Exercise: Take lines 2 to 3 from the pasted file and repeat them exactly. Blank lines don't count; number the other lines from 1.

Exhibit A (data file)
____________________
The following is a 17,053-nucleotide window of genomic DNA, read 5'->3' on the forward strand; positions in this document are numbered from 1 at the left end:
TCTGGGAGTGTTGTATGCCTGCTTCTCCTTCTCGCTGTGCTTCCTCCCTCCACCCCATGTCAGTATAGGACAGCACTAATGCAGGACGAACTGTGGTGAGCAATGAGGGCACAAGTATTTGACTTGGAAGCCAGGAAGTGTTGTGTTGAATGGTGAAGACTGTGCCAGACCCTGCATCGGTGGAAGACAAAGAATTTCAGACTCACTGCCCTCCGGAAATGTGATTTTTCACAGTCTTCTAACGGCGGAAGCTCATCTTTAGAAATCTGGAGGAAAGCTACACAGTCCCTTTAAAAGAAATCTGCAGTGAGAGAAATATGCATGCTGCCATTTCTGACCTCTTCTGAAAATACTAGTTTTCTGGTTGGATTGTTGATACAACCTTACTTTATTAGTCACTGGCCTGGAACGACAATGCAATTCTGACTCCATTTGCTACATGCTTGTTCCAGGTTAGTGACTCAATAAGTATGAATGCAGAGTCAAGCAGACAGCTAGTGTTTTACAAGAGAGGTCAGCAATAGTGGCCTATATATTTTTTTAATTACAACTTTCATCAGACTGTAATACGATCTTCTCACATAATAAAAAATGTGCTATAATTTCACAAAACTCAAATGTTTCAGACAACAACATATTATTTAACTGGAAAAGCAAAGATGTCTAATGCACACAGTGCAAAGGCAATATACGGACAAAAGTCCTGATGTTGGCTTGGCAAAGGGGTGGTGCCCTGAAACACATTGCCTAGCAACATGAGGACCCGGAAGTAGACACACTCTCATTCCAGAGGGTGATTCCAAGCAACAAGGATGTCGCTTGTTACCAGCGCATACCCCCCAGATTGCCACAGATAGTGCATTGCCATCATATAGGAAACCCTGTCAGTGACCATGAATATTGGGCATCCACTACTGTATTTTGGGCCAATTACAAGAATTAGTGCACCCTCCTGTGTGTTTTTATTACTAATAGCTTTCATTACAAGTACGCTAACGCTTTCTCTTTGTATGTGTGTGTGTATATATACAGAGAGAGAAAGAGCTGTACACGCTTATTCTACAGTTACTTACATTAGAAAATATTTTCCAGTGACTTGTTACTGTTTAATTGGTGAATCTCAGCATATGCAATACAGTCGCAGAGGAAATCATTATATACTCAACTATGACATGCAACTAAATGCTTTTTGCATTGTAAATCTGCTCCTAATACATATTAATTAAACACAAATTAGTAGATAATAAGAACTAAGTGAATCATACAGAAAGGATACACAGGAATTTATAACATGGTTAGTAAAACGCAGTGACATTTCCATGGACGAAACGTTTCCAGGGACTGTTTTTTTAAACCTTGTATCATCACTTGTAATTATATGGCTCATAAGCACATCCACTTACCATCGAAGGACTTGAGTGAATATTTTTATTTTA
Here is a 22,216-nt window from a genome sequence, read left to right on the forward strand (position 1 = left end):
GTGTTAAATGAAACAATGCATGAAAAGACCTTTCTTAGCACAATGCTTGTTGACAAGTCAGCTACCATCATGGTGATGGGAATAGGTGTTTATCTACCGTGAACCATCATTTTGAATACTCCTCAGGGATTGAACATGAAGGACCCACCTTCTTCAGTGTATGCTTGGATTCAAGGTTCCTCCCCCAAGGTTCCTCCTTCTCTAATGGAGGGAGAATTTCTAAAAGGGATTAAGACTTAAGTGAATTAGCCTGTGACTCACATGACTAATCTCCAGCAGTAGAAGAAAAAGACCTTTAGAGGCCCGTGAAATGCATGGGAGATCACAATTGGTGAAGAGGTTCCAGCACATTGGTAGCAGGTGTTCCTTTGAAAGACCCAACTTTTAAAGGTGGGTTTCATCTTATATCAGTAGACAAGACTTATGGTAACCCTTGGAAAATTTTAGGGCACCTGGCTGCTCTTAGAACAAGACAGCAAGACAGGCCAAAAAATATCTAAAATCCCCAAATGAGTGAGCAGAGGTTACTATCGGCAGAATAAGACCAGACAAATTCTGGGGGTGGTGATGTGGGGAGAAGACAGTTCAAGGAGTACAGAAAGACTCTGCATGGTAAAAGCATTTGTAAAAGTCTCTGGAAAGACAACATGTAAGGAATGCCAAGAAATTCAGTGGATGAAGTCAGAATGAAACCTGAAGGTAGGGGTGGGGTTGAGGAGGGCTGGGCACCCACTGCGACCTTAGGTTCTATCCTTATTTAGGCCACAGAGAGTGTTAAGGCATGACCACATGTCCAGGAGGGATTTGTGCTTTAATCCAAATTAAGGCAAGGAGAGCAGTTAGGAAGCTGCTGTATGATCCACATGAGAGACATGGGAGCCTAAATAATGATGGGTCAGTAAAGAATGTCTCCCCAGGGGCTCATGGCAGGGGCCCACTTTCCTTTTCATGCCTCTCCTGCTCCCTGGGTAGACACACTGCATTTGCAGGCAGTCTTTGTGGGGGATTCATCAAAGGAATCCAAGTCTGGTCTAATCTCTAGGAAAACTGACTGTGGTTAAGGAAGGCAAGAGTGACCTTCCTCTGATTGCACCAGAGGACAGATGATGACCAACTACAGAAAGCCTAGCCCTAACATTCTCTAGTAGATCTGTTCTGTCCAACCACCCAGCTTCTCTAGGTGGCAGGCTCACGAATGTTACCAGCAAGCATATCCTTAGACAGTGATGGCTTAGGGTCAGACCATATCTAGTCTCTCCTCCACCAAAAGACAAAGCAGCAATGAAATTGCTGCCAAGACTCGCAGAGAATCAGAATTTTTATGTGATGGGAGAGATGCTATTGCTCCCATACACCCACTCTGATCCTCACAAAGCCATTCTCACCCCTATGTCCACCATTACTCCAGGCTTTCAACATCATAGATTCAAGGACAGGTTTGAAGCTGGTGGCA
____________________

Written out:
TCTGGGAGTGTTGTATGCCTGCTTCTCCTTCTCGCTGTGCTTCCTCCCTCCACCCCATGTCAGTATAGGACAGCACTAATGCAGGACGAACTGTGGTGAGCAATGAGGGCACAAGTATTTGACTTGGAAGCCAGGAAGTGTTGTGTTGAATGGTGAAGACTGTGCCAGACCCTGCATCGGTGGAAGACAAAGAATTTCAGACTCACTGCCCTCCGGAAATGTGATTTTTCACAGTCTTCTAACGGCGGAAGCTCATCTTTAGAAATCTGGAGGAAAGCTACACAGTCCCTTTAAAAGAAATCTGCAGTGAGAGAAATATGCATGCTGCCATTTCTGACCTCTTCTGAAAATACTAGTTTTCTGGTTGGATTGTTGATACAACCTTACTTTATTAGTCACTGGCCTGGAACGACAATGCAATTCTGACTCCATTTGCTACATGCTTGTTCCAGGTTAGTGACTCAATAAGTATGAATGCAGAGTCAAGCAGACAGCTAGTGTTTTACAAGAGAGGTCAGCAATAGTGGCCTATATATTTTTTTAATTACAACTTTCATCAGACTGTAATACGATCTTCTCACATAATAAAAAATGTGCTATAATTTCACAAAACTCAAATGTTTCAGACAACAACATATTATTTAACTGGAAAAGCAAAGATGTCTAATGCACACAGTGCAAAGGCAATATACGGACAAAAGTCCTGATGTTGGCTTGGCAAAGGGGTGGTGCCCTGAAACACATTGCCTAGCAACATGAGGACCCGGAAGTAGACACACTCTCATTCCAGAGGGTGATTCCAAGCAACAAGGATGTCGCTTGTTACCAGCGCATACCCCCCAGATTGCCACAGATAGTGCATTGCCATCATATAGGAAACCCTGTCAGTGACCATGAATATTGGGCATCCACTACTGTATTTTGGGCCAATTACAAGAATTAGTGCACCCTCCTGTGTGTTTTTATTACTAATAGCTTTCATTACAAGTACGCTAACGCTTTCTCTTTGTATGTGTGTGTGTATATATACAGAGAGAGAAAGAGCTGTACACGCTTATTCTACAGTTACTTACATTAGAAAATATTTTCCAGTGACTTGTTACTGTTTAATTGGTGAATCTCAGCATATGCAATACAGTCGCAGAGGAAATCATTATATACTCAACTATGACATGCAACTAAATGCTTTTTGCATTGTAAATCTGCTCCTAATACATATTAATTAAACACAAATTAGTAGATAATAAGAACTAAGTGAATCATACAGAAAGGATACACAGGAATTTATAACATGGTTAGTAAAACGCAGTGACATTTCCATGGACGAAACGTTTCCAGGGACTGTTTTTTTAAACCTTGTATCATCACTTGTAATTATATGGCTCATAAGCACATCCACTTACCATCGAAGGACTTGAGTGAATATTTTTATTTTA
Here is a 22,216-nt window from a genome sequence, read left to right on the forward strand (position 1 = left end):